Prairie Planting for Wildlife
By: Steve Jordan
My wife and I were so impressed with the beautiful prairie fields and pot holes in North Dakota that we duplicated it on our Wisconsin property. In North Dakota, they have thousands of acres of public hunting. They call it “plot land” and it is posted as such. It always includes grassland, which includes prairie grasses and wildflower varieties. It usually encompasses many potholes surrounded by cattails, sedges, and other wetland plants.
These “plot lands” hold a variety of upland birds, along with many ducks and geese. Whitetail deer are common in the high grass and cattail areas.
For our prairie project we worked with the Outagamie County Farm Service Agency, which is a part of the U.S. Department of Agriculture. We had a lot of help from many people in our local office. Julie Peterson was our main contact. She is in a partnership position with the FSA and the Pheasants Forever organization as a biologist. Julie could visualize our idea of replicating the North Dakota landscape. Her help was invaluable. Pheasants Forever is a great resource for most of the prairie seeds that you will need. They also have the knowledge and the equipment to help you maintain your prairie throughout the years.
Planting and maintaining a prairie may seem simple, but it is just the opposite. You will need the patience of a bow hunter or the patience of a Detroit Lion football fan. If you can babysit your prairie for three years, the maintenance thereafter will be minimal.
A good prairie mix will have up to thirty varieties of grasses and prairie flowers. Each variety is a perennial. Most varieties of weeds are annuals. During the first three years, you will want to mow your prairie periodically at approximately eight inches high. By doing this, the annual weeds that depend on their seed cluster to reproduce are continually chopped off. Eventually the weed dies with no offspring. The prairie plants, on the other hand, are stunted on top, but continually work on their root systems. These massive root systems will eventually choke out most weeds that try to grow amongst them. One example is on one of my first prairie plantings near Readfield, Wisconsin over 25 years ago. I thought about how nice it would be to incorporate some big Russian sunflowers randomly through the established prairie area. I took a 4-foot re-rod, ½ inch in diameter and poked holes 2-3 inches deep. Then I would drop a sunflower seed in the hole and close it up. I planted approximately 100 seeds; they were all choked off and yellow at two inches high. This is what happens to annual weeds on a well established prairie planting.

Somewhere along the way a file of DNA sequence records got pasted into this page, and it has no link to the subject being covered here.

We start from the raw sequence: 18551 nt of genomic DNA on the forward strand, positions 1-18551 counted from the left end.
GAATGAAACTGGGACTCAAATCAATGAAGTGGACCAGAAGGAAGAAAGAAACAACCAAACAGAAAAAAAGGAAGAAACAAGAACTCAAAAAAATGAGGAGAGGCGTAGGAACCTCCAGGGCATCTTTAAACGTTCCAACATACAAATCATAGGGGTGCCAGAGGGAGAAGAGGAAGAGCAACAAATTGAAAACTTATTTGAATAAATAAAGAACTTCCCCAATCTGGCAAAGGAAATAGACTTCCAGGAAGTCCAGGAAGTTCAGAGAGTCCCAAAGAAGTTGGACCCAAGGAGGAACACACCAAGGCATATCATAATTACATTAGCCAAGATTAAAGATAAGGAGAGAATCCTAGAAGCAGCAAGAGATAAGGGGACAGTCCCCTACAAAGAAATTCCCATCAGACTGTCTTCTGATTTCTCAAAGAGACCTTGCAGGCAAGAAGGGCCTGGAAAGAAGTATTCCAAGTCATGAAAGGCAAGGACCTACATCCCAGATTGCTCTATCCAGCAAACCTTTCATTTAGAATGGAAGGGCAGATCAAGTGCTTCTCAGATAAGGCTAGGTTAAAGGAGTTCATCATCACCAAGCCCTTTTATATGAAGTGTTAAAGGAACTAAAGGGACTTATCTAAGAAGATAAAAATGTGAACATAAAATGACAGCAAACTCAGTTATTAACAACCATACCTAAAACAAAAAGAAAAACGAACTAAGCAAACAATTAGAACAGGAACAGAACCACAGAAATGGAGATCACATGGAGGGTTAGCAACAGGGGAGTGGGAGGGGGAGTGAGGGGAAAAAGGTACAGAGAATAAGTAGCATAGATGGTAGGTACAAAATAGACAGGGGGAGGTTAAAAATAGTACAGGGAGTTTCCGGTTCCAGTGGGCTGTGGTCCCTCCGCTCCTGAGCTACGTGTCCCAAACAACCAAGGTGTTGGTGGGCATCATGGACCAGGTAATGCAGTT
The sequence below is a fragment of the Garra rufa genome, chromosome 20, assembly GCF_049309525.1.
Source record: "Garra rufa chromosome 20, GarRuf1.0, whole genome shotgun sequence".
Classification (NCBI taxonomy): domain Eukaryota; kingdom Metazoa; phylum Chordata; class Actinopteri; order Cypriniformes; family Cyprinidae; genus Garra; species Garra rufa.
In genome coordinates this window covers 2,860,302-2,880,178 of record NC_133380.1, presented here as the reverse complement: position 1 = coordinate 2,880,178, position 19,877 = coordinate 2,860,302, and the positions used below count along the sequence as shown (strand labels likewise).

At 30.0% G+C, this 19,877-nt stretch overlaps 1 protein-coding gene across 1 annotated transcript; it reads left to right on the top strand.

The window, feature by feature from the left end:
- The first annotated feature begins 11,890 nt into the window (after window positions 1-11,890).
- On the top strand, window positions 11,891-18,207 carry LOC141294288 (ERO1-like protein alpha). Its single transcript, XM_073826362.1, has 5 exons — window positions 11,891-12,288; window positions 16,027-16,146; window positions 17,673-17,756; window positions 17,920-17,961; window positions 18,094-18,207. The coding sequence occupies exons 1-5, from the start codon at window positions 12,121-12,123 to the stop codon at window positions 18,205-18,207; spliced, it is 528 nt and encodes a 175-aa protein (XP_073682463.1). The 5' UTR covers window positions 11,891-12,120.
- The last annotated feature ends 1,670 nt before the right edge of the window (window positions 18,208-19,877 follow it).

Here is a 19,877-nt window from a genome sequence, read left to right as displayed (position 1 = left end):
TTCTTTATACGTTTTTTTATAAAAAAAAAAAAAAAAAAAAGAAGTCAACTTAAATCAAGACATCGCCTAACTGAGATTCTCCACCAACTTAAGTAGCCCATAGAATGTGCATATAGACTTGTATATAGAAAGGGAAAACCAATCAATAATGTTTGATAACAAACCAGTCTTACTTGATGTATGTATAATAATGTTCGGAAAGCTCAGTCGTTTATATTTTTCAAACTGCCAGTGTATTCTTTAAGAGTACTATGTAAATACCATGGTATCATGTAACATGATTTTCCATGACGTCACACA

Here is another example of how thick the root systems get. I had an opportunity to put on a hands-on food plot seminar during the Whitetail Classic event at the Bubolz Nature Center. They gave me ¼ of an acre of an established prairie to work up for the demonstration. The area was mowed and then I had to work up the sod. The root systems were amazing and my disk would not cut into the sod base. I ended up scooping out most of the root systems in this area with my tractor bucket. I ended up with a pile of roots as big as a full-sized van. I’ve never encountered a sod base as thick and dense as the Bubolz prairie project.